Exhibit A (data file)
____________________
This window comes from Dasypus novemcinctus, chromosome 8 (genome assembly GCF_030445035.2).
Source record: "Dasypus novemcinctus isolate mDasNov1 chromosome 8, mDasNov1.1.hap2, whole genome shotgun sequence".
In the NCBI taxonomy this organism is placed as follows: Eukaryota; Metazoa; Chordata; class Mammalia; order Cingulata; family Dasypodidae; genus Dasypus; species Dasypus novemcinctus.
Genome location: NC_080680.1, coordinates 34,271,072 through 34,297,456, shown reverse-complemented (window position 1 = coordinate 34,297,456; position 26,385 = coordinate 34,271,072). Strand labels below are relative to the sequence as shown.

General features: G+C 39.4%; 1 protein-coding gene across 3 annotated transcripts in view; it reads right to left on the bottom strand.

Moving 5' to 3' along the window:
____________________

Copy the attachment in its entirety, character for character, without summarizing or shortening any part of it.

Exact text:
This window comes from Dasypus novemcinctus, chromosome 8 (genome assembly GCF_030445035.2).
Source record: "Dasypus novemcinctus isolate mDasNov1 chromosome 8, mDasNov1.1.hap2, whole genome shotgun sequence".
In the NCBI taxonomy this organism is placed as follows: Eukaryota; Metazoa; Chordata; class Mammalia; order Cingulata; family Dasypodidae; genus Dasypus; species Dasypus novemcinctus.
Genome location: NC_080680.1, coordinates 34,271,072 through 34,297,456, shown reverse-complemented (window position 1 = coordinate 34,297,456; position 26,385 = coordinate 34,271,072). Strand labels below are relative to the sequence as shown.

General features: G+C 39.4%; 1 protein-coding gene across 3 annotated transcripts in view; it reads right to left on the bottom strand.

Moving 5' to 3' along the window: